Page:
Future Zone: When Robots Clean Tunnels
DrainBot created an innovative and sustainable way of cleaning tunnel drainage and cutting locking times by using a robotic system.
Usually up to 350 litre of water are being used per minute or up to 7.000 litre per kilometre to clean drainage pipes in tunnels. Water jets use high water pressure to clean drainage pipes and remove sediments. We have developed a fully automated robotic system that frees the drainage pipes from sediments and does not require any water nor fuel since its battery driven, making it much more environmentally friendly.
“There are no more locking times for maintenance work in tunnels that cause the traffic to stop.”
There is also no need for human operators to be present since the system is fully automated. This improves not only the efficiency and sustainability of tunnels, but it also reduces the costs and hazards related to drainage maintenance for railway and road operators and owners.
With the new system that we created as a start-up, the drainage pipes are being cleaned by 90 centimetres long robots which are equipped with a maintenance brush that removes the sediments in the pipes. The robots are also equipped with a camera and several sensors that document the cleaning process and collect data about the conditions of the pipes. Due to the cold weather conditions and high humidity in the tunnels they have to be built very robust, according to Philipp Lepold one of the founders.
The robotic units are battery driven and are being charged on the several installed charging stations throughout the tunnel. One robotic unit can clean several kilometres of drainage pipes.
“Our system is designed to clean continuously. The robots are in use around the clock.”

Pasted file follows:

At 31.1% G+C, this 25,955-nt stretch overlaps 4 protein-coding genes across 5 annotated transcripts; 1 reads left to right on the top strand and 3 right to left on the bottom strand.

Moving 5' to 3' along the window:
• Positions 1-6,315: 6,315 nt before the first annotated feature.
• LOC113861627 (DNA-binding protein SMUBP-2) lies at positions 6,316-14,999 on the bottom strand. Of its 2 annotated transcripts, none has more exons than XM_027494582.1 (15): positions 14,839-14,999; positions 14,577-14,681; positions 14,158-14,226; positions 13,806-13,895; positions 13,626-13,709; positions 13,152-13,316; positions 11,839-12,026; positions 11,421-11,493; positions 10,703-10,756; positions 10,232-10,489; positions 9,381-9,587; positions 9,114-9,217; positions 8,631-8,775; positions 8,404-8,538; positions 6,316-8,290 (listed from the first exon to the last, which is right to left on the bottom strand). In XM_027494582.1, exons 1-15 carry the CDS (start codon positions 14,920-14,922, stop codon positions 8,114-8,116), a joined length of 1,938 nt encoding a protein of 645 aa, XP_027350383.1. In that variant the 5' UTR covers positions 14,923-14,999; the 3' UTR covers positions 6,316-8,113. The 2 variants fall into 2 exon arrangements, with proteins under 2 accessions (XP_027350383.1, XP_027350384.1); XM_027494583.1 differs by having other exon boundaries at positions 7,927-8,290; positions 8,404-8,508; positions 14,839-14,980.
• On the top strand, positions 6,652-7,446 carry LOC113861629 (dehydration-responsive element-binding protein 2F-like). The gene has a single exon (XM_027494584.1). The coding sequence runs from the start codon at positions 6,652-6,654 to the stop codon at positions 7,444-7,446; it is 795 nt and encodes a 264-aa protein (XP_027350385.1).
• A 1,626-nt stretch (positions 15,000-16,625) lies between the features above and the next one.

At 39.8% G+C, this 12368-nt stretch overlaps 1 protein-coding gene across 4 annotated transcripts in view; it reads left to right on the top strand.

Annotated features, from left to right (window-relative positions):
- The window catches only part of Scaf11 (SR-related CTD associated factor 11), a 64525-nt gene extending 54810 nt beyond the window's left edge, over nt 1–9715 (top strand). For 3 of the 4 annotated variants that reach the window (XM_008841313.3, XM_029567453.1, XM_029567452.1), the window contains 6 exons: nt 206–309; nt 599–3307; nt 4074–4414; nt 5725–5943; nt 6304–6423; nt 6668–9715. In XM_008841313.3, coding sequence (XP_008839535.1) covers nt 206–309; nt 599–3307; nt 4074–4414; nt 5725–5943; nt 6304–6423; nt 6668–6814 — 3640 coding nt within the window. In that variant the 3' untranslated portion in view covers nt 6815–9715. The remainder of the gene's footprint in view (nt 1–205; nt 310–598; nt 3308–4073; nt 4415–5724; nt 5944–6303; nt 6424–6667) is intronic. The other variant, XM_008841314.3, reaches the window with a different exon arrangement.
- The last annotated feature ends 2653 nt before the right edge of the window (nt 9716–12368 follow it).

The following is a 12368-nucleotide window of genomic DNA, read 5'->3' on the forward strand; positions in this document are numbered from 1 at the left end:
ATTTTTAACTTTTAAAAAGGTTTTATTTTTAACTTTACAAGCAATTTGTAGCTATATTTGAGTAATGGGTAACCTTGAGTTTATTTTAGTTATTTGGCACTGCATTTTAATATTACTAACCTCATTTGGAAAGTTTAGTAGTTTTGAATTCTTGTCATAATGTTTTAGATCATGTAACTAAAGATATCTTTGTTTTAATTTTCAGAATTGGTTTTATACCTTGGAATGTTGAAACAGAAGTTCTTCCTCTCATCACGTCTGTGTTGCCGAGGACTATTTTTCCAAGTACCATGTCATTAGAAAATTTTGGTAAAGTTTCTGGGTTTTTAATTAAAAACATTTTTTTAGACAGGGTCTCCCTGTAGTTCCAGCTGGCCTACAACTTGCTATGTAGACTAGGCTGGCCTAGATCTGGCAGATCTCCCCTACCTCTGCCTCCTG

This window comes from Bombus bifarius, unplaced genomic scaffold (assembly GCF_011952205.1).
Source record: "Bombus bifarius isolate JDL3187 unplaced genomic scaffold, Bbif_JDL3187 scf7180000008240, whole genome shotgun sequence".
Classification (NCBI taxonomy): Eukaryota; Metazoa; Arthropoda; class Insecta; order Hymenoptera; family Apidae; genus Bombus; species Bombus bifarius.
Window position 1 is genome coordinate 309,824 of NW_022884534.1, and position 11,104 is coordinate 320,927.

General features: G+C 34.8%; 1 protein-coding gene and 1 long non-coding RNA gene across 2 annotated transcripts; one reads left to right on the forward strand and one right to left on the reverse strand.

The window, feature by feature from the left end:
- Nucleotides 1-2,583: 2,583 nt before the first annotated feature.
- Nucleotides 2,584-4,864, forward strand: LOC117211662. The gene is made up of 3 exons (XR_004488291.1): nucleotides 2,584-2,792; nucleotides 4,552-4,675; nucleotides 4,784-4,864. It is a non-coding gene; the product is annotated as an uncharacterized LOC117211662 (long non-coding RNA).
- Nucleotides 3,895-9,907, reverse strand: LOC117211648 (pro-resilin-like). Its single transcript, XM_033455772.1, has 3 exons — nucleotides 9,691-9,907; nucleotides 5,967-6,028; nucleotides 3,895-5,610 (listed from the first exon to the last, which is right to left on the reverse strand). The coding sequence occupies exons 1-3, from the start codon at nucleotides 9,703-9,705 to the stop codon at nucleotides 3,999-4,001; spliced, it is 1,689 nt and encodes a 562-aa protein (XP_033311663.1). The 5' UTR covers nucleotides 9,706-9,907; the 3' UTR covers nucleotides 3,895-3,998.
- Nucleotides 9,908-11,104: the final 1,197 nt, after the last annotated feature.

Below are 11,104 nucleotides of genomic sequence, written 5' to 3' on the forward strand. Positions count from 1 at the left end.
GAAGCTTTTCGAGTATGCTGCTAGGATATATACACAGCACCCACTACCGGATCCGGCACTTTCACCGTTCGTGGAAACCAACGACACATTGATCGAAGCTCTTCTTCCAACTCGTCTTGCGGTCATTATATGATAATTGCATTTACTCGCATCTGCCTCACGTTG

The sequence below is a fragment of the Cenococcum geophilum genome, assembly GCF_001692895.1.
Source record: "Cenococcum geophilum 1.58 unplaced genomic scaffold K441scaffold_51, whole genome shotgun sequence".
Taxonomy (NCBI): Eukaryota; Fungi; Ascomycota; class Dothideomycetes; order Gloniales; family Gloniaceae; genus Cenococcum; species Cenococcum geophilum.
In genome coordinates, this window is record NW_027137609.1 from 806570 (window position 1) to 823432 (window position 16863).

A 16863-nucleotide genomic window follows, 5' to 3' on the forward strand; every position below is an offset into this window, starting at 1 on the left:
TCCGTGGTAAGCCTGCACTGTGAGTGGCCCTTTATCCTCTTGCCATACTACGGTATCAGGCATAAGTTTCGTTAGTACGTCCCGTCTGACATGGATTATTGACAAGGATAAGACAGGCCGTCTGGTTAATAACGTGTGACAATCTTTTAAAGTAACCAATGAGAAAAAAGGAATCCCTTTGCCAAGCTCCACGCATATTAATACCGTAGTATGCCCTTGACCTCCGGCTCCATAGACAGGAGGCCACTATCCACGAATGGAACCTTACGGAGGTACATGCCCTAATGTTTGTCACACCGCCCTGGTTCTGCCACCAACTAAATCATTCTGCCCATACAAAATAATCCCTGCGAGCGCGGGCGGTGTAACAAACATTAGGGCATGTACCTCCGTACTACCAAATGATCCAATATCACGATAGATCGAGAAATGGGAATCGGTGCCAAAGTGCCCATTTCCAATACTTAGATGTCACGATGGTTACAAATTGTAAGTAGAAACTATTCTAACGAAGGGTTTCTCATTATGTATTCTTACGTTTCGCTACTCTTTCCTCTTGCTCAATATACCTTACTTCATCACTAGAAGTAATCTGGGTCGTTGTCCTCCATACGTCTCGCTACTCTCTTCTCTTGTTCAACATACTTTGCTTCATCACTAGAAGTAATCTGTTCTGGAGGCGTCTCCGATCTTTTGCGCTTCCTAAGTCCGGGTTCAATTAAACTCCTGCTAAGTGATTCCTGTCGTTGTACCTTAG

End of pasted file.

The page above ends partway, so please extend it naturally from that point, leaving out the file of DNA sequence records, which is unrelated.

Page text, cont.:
This way an optimal function of the drainage pipes can be ensured and a “high level of contamination” of the systems can be avoided.
The charging stations collect the data that the robot collects through the sensors and sends them to our cloud for further data interpretation and analysis. Smart intelligence and machine-learning will ensure that the cleaning intervals are optimized and that possible damage within the drainage pipes is detected in an early stage.
Our robotic system for tunnel drainage maintenance is created for both road and rail tunnels. The technology used can also be adapted for underground systems, says Stekovic. Airport drainage pipes are also being examined for potential DrainBot use.
The system can be installed into the existing drainage pipes who dispose with the necessary diameter without any problem at all: “There is no need for big changes. A reconstruction is not necessary since we can easily adapt the robotic units.”
We have the honour to be already working with one of the biggest Austrian infrastructure operators. Further projects are already being discussed. Our company has doubled in size since the beginning and consists now of a four-man team, that offers drainage pipe maintenance as a service to their customers. Operators do not need to train their own staff for robotic software, says Stekovic.
Our start-up is being financed through funding from Förderbank Austria Wirtschaftsservice (aws), the research promotion agency FFG and the Hoirzon 2020 programme of the European Commission. The first business angels are also already on board.
In addition to the further development of the system, we are also working on expanding internationally.
“We are already in talks with operators in the UK, Germany, Switzerland, but also in some Asian countries.”
This article was originally published by DrainBot.
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